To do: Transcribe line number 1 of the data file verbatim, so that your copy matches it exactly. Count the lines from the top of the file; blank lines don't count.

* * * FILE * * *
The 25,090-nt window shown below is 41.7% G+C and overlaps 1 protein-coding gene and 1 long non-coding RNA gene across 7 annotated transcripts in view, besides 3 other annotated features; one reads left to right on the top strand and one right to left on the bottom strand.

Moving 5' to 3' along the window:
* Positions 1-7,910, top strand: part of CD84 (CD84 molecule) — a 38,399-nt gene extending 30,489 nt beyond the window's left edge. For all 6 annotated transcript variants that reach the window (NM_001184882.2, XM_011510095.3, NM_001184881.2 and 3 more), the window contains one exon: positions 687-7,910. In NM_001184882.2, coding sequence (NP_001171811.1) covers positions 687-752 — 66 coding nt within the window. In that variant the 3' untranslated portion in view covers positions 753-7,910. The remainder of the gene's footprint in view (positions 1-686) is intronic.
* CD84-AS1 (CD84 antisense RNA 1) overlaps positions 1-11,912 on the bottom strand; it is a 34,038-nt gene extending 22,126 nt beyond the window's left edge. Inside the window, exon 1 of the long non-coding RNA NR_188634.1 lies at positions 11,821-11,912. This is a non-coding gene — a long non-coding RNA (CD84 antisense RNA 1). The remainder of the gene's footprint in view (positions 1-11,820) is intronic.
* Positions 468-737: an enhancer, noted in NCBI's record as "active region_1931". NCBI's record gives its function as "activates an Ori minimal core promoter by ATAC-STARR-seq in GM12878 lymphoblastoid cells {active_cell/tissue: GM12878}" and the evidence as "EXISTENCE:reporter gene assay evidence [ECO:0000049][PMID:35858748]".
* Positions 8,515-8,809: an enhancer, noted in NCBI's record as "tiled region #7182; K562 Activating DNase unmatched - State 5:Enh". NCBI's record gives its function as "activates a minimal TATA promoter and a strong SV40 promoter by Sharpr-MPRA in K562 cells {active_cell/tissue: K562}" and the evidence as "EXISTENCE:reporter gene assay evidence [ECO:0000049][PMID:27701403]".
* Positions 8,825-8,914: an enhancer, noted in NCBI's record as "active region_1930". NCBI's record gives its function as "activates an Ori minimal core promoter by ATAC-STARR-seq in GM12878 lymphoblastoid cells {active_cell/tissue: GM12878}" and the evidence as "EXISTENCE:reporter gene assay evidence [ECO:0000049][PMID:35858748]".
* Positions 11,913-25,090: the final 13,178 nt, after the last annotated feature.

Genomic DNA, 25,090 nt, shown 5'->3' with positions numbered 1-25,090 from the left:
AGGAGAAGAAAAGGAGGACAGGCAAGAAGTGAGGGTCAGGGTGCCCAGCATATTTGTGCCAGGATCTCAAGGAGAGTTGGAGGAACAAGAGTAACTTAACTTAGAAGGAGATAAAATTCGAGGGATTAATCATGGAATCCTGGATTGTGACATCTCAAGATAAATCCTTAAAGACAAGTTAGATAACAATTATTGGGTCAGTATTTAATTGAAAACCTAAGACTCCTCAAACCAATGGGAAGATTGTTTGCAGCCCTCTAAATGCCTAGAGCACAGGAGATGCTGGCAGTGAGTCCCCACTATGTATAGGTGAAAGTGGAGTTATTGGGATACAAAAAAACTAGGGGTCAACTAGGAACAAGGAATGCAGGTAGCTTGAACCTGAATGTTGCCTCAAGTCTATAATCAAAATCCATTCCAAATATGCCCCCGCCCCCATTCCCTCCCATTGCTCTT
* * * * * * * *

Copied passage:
The 25,090-nt window shown below is 41.7% G+C and overlaps 1 protein-coding gene and 1 long non-coding RNA gene across 7 annotated transcripts in view, besides 3 other annotated features; one reads left to right on the top strand and one right to left on the bottom strand.